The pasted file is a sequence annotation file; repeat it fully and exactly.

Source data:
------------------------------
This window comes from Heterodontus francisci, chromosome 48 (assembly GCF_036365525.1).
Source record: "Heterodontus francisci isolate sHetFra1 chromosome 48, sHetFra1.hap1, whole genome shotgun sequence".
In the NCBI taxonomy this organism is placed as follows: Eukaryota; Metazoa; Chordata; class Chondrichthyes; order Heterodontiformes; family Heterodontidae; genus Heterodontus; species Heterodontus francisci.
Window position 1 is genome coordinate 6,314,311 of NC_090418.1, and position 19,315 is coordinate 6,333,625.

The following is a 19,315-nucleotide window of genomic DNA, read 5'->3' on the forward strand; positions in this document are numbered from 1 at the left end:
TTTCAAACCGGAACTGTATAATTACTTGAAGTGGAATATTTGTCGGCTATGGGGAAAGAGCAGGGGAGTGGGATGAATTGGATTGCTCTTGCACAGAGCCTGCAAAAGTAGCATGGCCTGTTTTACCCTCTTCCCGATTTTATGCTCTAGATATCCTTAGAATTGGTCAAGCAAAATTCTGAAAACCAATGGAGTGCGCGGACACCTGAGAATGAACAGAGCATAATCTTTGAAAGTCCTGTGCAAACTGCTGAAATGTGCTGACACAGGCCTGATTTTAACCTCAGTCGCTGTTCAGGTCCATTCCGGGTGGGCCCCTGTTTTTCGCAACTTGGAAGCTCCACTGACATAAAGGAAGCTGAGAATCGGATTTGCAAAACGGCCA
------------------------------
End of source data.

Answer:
This window comes from Heterodontus francisci, chromosome 48 (assembly GCF_036365525.1).
Source record: "Heterodontus francisci isolate sHetFra1 chromosome 48, sHetFra1.hap1, whole genome shotgun sequence".
In the NCBI taxonomy this organism is placed as follows: Eukaryota; Metazoa; Chordata; class Chondrichthyes; order Heterodontiformes; family Heterodontidae; genus Heterodontus; species Heterodontus francisci.
Window position 1 is genome coordinate 6,314,311 of NC_090418.1, and position 19,315 is coordinate 6,333,625.

The following is a 19,315-nucleotide window of genomic DNA, read 5'->3' on the forward strand; positions in this document are numbered from 1 at the left end:
TTTCAAACCGGAACTGTATAATTACTTGAAGTGGAATATTTGTCGGCTATGGGGAAAGAGCAGGGGAGTGGGATGAATTGGATTGCTCTTGCACAGAGCCTGCAAAAGTAGCATGGCCTGTTTTACCCTCTTCCCGATTTTATGCTCTAGATATCCTTAGAATTGGTCAAGCAAAATTCTGAAAACCAATGGAGTGCGCGGACACCTGAGAATGAACAGAGCATAATCTTTGAAAGTCCTGTGCAAACTGCTGAAATGTGCTGACACAGGCCTGATTTTAACCTCAGTCGCTGTTCAGGTCCATTCCGGGTGGGCCCCTGTTTTTCGCAACTTGGAAGCTCCACTGACATAAAGGAAGCTGAGAATCGGATTTGCAAAACGGCCA